Subclass To Test Anti Pattern

SubclassToTest is an AntiPattern:

AntiPattern Name: SubclassToTest

Type: Design

Problem: Need to fake, mock or stub methods in a ClassUnderTest, and/or classes it uses.

Context: automated (xUnit) testing of one or more classes in a system

Forces: [forces]

Supposed Solution: Resulting Context: Replacement positive patterns: Design Rationale: [rationale]

Related AntiPatterns:

Applicable Positive Patterns:

AntiPatternCategory: DevelopmentAntiPattern / lack of ArchitectureAntiPattern

Also Known As: [other names]


Examples in the Literature:
Examples in Practice:

[Discussion]

"Discussion"?? Here's a quarter, sonny. Go get yourself a language with DynamicTyping!

Doesn't seem like DynamicTyping would avoid the problem; rather, it might make it worse, by making it more difficult to see the tests that are overriding ClassUnderTest methods.


In my opinion, SubclassToTest is a bad idea. First, I think having a UnitTest that needs to muck around in the implementation details of a class points to an encapsulation problem or maybe some problem with the abstraction. Second, SubclassToTest inhibits one's ability to refactor. However, if I restrict UnitTesting to public features, I am free to refactor the implementation and view the class from the using perspective.

Therefore, I always write UnitTests without violating the interface of the ClassUnderTest. After all, if you can't reach some behavior from the PublicInterface, why is it even in the class?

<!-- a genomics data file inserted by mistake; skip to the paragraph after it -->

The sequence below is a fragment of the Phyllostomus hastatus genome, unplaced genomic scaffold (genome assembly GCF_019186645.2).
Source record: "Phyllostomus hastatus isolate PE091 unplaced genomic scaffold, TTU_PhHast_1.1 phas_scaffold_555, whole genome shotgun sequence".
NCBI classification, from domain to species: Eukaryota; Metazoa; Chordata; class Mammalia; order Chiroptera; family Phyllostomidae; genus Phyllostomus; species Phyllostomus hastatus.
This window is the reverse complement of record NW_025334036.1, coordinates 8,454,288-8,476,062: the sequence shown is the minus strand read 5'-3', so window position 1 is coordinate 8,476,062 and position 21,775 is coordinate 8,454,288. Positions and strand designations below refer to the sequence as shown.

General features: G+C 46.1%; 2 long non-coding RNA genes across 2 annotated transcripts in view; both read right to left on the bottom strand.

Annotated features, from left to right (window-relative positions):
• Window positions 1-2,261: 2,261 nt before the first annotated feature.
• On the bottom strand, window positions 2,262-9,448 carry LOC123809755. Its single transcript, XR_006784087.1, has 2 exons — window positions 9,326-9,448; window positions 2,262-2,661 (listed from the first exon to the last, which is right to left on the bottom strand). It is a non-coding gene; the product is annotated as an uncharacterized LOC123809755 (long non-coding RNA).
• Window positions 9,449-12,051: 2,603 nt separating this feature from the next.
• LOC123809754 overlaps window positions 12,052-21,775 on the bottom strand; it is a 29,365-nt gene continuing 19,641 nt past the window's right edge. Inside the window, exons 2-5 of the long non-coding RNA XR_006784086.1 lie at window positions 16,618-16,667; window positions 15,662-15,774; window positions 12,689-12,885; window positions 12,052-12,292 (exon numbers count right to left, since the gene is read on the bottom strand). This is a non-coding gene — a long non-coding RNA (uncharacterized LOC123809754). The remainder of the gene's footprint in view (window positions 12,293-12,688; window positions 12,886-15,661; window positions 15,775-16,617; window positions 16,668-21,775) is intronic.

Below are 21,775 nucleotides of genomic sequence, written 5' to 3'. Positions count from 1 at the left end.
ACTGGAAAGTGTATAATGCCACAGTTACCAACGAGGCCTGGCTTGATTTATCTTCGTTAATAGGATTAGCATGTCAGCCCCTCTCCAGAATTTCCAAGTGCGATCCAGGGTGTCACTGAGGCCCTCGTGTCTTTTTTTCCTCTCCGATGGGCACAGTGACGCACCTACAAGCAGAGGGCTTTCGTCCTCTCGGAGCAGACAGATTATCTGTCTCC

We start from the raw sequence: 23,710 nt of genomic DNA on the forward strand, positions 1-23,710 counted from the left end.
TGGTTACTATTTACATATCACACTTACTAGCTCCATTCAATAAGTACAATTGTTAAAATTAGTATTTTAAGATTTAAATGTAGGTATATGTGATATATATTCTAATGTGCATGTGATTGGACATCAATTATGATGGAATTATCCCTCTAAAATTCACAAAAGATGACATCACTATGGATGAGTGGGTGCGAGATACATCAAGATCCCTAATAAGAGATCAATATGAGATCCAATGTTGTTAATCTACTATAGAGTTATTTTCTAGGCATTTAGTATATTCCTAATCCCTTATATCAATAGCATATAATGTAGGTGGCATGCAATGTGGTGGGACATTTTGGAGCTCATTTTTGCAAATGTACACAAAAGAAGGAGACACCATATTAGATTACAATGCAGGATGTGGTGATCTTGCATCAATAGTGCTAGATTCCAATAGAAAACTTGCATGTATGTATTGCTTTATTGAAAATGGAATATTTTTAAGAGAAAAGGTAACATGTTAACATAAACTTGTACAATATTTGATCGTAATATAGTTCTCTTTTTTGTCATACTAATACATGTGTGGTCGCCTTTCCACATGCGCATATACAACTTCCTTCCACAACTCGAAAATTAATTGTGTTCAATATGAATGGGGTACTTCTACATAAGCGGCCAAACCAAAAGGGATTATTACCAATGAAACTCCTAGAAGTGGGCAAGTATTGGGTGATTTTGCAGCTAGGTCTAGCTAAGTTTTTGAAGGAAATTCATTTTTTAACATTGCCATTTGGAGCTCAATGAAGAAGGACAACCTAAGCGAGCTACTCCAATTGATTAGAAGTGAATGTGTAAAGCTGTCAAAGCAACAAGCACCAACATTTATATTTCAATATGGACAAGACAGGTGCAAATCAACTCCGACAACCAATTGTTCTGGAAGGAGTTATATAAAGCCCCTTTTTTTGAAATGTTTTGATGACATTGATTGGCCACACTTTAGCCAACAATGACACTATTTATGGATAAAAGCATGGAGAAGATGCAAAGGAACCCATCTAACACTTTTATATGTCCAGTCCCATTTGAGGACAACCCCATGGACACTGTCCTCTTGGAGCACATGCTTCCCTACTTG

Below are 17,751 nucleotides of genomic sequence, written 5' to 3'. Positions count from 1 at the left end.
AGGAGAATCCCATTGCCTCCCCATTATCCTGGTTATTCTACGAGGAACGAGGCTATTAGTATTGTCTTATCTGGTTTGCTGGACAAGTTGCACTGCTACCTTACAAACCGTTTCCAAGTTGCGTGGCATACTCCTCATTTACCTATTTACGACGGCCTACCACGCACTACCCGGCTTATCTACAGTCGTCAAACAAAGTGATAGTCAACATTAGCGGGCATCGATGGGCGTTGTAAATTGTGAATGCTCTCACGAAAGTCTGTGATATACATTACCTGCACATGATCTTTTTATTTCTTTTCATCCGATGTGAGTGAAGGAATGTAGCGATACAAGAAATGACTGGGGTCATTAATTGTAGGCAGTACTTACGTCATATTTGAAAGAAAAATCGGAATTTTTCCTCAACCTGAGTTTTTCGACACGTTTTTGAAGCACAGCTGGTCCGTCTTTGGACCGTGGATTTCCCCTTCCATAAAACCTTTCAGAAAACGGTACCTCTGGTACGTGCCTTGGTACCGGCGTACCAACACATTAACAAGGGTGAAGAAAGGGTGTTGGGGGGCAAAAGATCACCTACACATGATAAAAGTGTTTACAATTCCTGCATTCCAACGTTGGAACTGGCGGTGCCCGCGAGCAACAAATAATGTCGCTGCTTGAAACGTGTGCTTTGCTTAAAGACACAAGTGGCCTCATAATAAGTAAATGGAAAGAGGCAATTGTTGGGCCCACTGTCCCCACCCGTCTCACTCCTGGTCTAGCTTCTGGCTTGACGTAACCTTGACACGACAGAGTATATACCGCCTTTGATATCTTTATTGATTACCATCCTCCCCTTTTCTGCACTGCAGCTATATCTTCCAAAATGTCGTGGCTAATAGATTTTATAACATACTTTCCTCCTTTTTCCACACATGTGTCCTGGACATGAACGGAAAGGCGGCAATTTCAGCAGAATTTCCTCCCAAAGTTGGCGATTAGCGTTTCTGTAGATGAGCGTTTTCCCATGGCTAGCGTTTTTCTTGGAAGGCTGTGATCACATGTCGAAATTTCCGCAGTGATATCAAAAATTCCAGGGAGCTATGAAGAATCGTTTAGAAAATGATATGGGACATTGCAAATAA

As a result of doing this, I get to see my class from the perspective of class user rather than class provider. If I end up feeling the desire to violate the abstraction, so will the real user.

Therefore, when you feel the desire to go beyond you public features, instead take the opportunity to revisit the design of your class interface.

FWIW, I do have a parallel package hierarchy (as described above) so my tests can access package-data without having to be shipped with the production code. This way, you don't pollute the package namespace. I use JBuilder, so I just change my source path from "project\src" to "project\src;project\test". All my TestCases go into the "project\test" directory but look as if they are all one project to the IDE. However, I rarely, if ever have actually used this feature to access package visible attributes -- it's more just a convenient way to organize my test cases. { This is also the way Maven organizes the sources by default. }

[Additional comment moved to AbstractTest.]

-- RobertDiFalco


"The SubclassToTest AntiPattern should be banned." -- JeffGrigg


See also: SubclassToTestDiscussion
CategoryAntiPattern

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